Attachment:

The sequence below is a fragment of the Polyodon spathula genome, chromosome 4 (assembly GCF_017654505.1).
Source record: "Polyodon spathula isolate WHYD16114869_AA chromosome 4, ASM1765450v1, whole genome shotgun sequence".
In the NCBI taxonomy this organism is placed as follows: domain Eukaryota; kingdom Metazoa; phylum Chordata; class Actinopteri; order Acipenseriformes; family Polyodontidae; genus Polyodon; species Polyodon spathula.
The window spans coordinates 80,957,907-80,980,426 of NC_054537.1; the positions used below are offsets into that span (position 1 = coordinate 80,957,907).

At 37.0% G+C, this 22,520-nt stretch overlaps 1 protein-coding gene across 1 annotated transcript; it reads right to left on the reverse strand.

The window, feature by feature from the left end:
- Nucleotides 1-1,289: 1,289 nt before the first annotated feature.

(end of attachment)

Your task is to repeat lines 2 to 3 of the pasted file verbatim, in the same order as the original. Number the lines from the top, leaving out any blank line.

Source record: "Polyodon spathula isolate WHYD16114869_AA chromosome 4, ASM1765450v1, whole genome shotgun sequence".
In the NCBI taxonomy this organism is placed as follows: domain Eukaryota; kingdom Metazoa; phylum Chordata; class Actinopteri; order Acipenseriformes; family Polyodontidae; genus Polyodon; species Polyodon spathula.